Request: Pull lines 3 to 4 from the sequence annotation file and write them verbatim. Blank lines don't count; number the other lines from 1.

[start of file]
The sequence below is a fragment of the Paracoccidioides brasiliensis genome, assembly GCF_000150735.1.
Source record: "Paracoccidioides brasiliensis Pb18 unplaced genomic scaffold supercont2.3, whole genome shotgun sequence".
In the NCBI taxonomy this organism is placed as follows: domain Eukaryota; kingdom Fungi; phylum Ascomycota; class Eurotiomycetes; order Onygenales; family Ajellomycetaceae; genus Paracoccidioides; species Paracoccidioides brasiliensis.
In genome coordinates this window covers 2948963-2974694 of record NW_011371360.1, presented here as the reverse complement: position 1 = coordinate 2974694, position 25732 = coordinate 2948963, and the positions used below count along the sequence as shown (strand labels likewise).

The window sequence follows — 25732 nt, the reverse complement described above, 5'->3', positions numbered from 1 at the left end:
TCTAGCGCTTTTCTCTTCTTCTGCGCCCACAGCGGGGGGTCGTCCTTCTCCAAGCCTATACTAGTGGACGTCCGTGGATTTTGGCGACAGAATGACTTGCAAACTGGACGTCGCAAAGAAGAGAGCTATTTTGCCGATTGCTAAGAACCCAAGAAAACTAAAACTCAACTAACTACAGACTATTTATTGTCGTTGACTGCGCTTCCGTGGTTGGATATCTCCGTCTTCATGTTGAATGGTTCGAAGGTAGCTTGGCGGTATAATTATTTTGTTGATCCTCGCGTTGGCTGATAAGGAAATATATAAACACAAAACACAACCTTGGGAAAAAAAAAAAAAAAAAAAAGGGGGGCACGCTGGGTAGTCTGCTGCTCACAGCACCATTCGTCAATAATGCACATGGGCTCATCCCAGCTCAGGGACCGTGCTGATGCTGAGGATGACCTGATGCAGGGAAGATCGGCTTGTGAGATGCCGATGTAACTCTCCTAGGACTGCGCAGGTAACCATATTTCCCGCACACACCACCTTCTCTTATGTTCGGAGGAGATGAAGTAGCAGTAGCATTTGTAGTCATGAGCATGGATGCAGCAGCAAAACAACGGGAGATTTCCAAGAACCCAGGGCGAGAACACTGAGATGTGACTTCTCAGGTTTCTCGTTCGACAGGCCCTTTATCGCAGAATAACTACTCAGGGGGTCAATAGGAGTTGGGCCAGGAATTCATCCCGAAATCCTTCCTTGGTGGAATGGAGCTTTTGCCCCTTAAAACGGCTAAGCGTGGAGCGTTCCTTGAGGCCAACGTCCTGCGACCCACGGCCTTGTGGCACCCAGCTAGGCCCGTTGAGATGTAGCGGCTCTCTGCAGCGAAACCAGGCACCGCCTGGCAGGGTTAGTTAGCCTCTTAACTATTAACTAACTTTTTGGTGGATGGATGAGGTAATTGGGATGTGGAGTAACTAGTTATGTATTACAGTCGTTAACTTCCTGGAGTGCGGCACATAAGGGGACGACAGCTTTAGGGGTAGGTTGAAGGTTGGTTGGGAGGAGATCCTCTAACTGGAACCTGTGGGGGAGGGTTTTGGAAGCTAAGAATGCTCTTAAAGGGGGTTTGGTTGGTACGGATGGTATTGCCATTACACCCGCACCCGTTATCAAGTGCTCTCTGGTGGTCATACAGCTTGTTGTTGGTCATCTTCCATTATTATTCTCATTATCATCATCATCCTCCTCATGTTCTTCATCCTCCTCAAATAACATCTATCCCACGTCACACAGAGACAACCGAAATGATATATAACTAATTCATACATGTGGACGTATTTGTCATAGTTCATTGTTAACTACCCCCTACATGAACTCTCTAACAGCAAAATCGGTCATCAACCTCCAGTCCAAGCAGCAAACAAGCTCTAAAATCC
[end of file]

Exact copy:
In the NCBI taxonomy this organism is placed as follows: domain Eukaryota; kingdom Fungi; phylum Ascomycota; class Eurotiomycetes; order Onygenales; family Ajellomycetaceae; genus Paracoccidioides; species Paracoccidioides brasiliensis.
In genome coordinates this window covers 2948963-2974694 of record NW_011371360.1, presented here as the reverse complement: position 1 = coordinate 2974694, position 25732 = coordinate 2948963, and the positions used below count along the sequence as shown (strand labels likewise).